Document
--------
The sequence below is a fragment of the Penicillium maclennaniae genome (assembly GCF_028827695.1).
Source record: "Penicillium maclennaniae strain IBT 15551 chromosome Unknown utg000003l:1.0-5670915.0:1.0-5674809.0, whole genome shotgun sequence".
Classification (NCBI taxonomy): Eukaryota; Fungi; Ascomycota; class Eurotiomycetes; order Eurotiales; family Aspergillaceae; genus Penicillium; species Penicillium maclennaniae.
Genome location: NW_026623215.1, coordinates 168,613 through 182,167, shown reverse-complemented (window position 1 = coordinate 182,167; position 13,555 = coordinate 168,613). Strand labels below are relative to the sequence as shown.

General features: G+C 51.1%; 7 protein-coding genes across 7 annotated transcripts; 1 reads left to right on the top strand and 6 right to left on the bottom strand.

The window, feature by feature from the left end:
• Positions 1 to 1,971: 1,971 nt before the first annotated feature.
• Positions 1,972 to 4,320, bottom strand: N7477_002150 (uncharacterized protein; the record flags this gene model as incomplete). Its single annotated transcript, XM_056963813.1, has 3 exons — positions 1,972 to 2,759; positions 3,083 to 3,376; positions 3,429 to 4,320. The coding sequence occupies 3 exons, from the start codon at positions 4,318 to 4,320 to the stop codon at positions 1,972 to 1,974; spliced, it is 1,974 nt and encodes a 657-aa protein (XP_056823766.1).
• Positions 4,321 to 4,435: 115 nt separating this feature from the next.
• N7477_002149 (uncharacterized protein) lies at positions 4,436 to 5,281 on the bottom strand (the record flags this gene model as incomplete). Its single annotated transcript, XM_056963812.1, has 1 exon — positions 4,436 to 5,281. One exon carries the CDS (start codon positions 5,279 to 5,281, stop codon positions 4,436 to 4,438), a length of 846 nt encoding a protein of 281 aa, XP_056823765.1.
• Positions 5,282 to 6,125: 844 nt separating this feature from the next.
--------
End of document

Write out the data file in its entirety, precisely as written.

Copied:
The sequence below is a fragment of the Penicillium maclennaniae genome (assembly GCF_028827695.1).
Source record: "Penicillium maclennaniae strain IBT 15551 chromosome Unknown utg000003l:1.0-5670915.0:1.0-5674809.0, whole genome shotgun sequence".
Classification (NCBI taxonomy): Eukaryota; Fungi; Ascomycota; class Eurotiomycetes; order Eurotiales; family Aspergillaceae; genus Penicillium; species Penicillium maclennaniae.
Genome location: NW_026623215.1, coordinates 168,613 through 182,167, shown reverse-complemented (window position 1 = coordinate 182,167; position 13,555 = coordinate 168,613). Strand labels below are relative to the sequence as shown.

General features: G+C 51.1%; 7 protein-coding genes across 7 annotated transcripts; 1 reads left to right on the top strand and 6 right to left on the bottom strand.

The window, feature by feature from the left end:
• Positions 1 to 1,971: 1,971 nt before the first annotated feature.
• Positions 1,972 to 4,320, bottom strand: N7477_002150 (uncharacterized protein; the record flags this gene model as incomplete). Its single annotated transcript, XM_056963813.1, has 3 exons — positions 1,972 to 2,759; positions 3,083 to 3,376; positions 3,429 to 4,320. The coding sequence occupies 3 exons, from the start codon at positions 4,318 to 4,320 to the stop codon at positions 1,972 to 1,974; spliced, it is 1,974 nt and encodes a 657-aa protein (XP_056823766.1).
• Positions 4,321 to 4,435: 115 nt separating this feature from the next.
• N7477_002149 (uncharacterized protein) lies at positions 4,436 to 5,281 on the bottom strand (the record flags this gene model as incomplete). Its single annotated transcript, XM_056963812.1, has 1 exon — positions 4,436 to 5,281. One exon carries the CDS (start codon positions 5,279 to 5,281, stop codon positions 4,436 to 4,438), a length of 846 nt encoding a protein of 281 aa, XP_056823765.1.
• Positions 5,282 to 6,125: 844 nt separating this feature from the next.